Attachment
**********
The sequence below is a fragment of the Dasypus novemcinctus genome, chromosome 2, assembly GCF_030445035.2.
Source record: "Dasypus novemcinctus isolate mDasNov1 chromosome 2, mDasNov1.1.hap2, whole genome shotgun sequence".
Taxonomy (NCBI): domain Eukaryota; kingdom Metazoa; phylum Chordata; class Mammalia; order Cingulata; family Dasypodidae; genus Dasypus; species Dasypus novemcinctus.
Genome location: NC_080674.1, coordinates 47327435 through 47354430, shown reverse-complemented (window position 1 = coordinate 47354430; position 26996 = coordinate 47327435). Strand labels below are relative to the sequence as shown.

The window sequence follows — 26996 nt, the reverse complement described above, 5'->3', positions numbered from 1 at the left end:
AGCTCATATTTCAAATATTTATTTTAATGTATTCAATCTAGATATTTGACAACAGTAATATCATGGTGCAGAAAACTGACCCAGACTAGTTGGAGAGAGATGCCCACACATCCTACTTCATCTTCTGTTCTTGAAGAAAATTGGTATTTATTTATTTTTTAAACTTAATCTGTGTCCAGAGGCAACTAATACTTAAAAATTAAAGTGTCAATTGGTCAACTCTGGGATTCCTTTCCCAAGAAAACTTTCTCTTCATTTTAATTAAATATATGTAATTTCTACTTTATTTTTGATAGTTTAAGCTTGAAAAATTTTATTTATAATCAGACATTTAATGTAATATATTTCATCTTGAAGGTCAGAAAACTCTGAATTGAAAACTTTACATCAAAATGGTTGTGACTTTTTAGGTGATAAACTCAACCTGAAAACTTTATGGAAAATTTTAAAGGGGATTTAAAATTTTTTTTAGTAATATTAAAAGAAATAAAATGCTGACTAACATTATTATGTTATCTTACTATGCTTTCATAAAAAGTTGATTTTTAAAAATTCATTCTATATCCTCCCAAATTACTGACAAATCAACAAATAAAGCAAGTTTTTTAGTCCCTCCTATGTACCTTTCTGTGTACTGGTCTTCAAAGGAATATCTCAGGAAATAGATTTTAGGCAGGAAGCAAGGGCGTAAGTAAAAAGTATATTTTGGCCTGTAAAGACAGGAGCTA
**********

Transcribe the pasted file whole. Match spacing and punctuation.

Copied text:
The sequence below is a fragment of the Dasypus novemcinctus genome, chromosome 2, assembly GCF_030445035.2.
Source record: "Dasypus novemcinctus isolate mDasNov1 chromosome 2, mDasNov1.1.hap2, whole genome shotgun sequence".
Taxonomy (NCBI): domain Eukaryota; kingdom Metazoa; phylum Chordata; class Mammalia; order Cingulata; family Dasypodidae; genus Dasypus; species Dasypus novemcinctus.
Genome location: NC_080674.1, coordinates 47327435 through 47354430, shown reverse-complemented (window position 1 = coordinate 47354430; position 26996 = coordinate 47327435). Strand labels below are relative to the sequence as shown.

The window sequence follows — 26996 nt, the reverse complement described above, 5'->3', positions numbered from 1 at the left end:
AGCTCATATTTCAAATATTTATTTTAATGTATTCAATCTAGATATTTGACAACAGTAATATCATGGTGCAGAAAACTGACCCAGACTAGTTGGAGAGAGATGCCCACACATCCTACTTCATCTTCTGTTCTTGAAGAAAATTGGTATTTATTTATTTTTTAAACTTAATCTGTGTCCAGAGGCAACTAATACTTAAAAATTAAAGTGTCAATTGGTCAACTCTGGGATTCCTTTCCCAAGAAAACTTTCTCTTCATTTTAATTAAATATATGTAATTTCTACTTTATTTTTGATAGTTTAAGCTTGAAAAATTTTATTTATAATCAGACATTTAATGTAATATATTTCATCTTGAAGGTCAGAAAACTCTGAATTGAAAACTTTACATCAAAATGGTTGTGACTTTTTAGGTGATAAACTCAACCTGAAAACTTTATGGAAAATTTTAAAGGGGATTTAAAATTTTTTTTAGTAATATTAAAAGAAATAAAATGCTGACTAACATTATTATGTTATCTTACTATGCTTTCATAAAAAGTTGATTTTTAAAAATTCATTCTATATCCTCCCAAATTACTGACAAATCAACAAATAAAGCAAGTTTTTTAGTCCCTCCTATGTACCTTTCTGTGTACTGGTCTTCAAAGGAATATCTCAGGAAATAGATTTTAGGCAGGAAGCAAGGGCGTAAGTAAAAAGTATATTTTGGCCTGTAAAGACAGGAGCTA